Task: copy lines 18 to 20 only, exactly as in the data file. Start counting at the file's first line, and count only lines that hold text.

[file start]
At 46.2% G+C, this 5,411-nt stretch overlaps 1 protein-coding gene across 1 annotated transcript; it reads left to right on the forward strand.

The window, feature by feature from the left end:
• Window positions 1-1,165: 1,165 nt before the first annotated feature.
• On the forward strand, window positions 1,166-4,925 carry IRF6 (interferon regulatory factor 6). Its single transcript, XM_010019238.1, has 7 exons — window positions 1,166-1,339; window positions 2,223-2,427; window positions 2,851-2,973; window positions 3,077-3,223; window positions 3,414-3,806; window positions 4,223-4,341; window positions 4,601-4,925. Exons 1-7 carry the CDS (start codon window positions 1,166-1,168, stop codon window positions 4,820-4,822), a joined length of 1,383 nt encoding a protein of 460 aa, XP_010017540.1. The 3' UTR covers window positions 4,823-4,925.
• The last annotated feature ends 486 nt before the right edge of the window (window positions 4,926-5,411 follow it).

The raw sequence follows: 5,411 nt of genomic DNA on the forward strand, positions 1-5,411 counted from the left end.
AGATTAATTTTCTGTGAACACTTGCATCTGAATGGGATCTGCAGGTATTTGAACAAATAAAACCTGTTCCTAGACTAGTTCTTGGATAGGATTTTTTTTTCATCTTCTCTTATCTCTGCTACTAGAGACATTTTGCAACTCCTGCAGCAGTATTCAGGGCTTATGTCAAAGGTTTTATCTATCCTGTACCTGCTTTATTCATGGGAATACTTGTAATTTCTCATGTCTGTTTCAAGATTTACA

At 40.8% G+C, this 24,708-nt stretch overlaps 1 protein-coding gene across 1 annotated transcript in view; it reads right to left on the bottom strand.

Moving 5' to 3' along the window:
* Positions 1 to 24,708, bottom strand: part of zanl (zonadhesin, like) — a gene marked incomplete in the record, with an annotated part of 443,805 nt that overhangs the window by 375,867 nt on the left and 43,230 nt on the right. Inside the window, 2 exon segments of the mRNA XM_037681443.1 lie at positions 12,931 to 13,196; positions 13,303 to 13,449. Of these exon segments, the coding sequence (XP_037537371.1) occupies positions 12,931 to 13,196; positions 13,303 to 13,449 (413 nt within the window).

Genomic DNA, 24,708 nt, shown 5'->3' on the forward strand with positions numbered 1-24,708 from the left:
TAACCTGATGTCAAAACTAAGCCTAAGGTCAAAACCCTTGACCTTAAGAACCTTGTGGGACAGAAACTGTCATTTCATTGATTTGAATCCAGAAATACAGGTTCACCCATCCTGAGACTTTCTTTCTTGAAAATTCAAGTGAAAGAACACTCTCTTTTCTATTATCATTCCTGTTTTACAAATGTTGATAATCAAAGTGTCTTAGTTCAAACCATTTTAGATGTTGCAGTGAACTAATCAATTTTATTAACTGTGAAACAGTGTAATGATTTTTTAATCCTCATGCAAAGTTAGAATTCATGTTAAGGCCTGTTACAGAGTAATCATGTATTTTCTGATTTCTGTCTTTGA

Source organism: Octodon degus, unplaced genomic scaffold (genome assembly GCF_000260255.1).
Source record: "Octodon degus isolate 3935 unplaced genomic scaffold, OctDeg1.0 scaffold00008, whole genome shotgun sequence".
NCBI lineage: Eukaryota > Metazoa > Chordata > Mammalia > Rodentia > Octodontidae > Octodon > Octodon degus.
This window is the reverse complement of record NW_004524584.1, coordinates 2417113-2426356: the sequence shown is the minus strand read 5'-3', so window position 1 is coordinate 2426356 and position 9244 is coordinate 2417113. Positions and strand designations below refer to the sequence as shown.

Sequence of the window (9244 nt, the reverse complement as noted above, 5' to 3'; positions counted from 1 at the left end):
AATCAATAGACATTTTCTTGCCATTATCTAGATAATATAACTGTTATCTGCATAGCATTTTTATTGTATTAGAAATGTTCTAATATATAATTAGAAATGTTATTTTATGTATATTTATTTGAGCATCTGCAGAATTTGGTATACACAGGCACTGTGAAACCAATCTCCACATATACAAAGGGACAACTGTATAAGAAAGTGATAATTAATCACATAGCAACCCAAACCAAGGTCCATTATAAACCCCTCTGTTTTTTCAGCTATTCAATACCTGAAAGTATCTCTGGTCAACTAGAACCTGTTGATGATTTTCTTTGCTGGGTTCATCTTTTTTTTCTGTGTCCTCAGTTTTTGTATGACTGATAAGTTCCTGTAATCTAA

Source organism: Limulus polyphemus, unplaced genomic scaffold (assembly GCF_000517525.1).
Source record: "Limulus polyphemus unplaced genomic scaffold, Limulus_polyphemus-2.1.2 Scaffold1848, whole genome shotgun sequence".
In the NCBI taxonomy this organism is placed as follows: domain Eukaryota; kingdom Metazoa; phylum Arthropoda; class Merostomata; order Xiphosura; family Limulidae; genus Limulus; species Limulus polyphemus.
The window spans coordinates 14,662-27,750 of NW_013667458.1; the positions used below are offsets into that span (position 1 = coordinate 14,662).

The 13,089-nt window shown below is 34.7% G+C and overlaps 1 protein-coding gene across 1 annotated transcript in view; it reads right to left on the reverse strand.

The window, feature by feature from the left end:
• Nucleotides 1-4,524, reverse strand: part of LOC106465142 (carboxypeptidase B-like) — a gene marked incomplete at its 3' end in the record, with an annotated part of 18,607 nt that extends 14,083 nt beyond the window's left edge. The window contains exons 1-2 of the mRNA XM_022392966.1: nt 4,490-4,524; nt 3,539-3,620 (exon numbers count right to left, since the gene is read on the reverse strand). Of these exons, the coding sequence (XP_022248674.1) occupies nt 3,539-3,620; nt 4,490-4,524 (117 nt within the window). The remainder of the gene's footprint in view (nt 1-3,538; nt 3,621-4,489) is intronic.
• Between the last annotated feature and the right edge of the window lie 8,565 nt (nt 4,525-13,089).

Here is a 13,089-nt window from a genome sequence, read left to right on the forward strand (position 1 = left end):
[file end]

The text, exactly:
AATCAATAGACATTTTCTTGCCATTATCTAGATAATATAACTGTTATCTGCATAGCATTTTTATTGTATTAGAAATGTTCTAATATATAATTAGAAATGTTATTTTATGTATATTTATTTGAGCATCTGCAGAATTTGGTATACACAGGCACTGTGAAACCAATCTCCACATATACAAAGGGACAACTGTATAAGAAAGTGATAATTAATCACATAGCAACCCAAACCAAGGTCCATTATAAACCCCTCTGTTTTTTCAGCTATTCAATACCTGAAAGTATCTCTGGTCAACTAGAACCTGTTGATGATTTTCTTTGCTGGGTTCATCTTTTTTTTCTGTGTCCTCAGTTTTTGTATGACTGATAAGTTCCTGTAATCTAA

Source organism: Limulus polyphemus, unplaced genomic scaffold (assembly GCF_000517525.1).
Source record: "Limulus polyphemus unplaced genomic scaffold, Limulus_polyphemus-2.1.2 Scaffold1848, whole genome shotgun sequence".